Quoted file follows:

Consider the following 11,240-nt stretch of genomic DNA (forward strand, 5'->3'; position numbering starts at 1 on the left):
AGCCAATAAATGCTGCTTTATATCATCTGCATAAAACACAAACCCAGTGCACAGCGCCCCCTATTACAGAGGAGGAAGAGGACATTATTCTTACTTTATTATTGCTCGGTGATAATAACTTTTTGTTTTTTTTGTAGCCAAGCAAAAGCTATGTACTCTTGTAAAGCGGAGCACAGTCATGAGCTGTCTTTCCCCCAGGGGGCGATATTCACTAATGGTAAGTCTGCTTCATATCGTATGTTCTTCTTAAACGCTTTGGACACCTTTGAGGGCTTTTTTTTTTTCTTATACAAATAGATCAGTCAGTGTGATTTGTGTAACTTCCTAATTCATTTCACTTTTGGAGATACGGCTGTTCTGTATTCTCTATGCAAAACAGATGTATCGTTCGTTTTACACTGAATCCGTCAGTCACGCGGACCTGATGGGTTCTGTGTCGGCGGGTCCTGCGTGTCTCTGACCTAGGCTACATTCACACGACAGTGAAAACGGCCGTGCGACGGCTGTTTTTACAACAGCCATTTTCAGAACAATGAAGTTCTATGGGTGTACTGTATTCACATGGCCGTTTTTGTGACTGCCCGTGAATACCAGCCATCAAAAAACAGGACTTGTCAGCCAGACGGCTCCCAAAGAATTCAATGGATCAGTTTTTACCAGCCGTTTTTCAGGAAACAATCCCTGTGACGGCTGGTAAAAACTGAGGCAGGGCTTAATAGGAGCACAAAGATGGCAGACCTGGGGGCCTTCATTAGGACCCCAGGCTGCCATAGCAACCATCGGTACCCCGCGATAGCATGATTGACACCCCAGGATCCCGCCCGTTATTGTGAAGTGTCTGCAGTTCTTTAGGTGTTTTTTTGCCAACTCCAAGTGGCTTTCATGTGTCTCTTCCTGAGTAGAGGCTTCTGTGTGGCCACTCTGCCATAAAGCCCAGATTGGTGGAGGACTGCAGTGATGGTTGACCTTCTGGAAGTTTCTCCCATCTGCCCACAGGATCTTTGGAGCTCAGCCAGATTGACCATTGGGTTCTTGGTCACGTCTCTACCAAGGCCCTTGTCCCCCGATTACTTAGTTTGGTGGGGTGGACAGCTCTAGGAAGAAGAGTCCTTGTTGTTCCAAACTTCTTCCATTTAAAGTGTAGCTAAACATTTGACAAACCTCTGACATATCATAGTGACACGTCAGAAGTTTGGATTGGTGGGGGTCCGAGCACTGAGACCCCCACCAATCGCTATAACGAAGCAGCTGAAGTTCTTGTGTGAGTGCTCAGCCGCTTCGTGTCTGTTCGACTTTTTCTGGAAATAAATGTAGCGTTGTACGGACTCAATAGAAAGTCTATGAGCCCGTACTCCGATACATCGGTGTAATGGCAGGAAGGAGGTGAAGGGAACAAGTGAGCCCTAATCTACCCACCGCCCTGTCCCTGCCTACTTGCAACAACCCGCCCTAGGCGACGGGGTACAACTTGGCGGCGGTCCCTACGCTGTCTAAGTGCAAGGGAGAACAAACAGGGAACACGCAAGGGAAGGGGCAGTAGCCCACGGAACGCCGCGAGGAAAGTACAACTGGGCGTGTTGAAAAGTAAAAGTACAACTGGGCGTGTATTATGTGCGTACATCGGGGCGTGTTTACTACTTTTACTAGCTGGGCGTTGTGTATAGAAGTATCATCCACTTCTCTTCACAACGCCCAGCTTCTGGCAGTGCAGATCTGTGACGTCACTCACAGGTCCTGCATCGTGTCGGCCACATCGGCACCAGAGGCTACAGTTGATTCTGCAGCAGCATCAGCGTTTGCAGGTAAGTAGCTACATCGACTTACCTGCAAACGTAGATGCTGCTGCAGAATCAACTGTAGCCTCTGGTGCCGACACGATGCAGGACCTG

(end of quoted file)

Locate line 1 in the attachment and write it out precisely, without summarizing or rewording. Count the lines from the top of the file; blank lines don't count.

Consider the following 11,240-nt stretch of genomic DNA (forward strand, 5'->3'; position numbering starts at 1 on the left):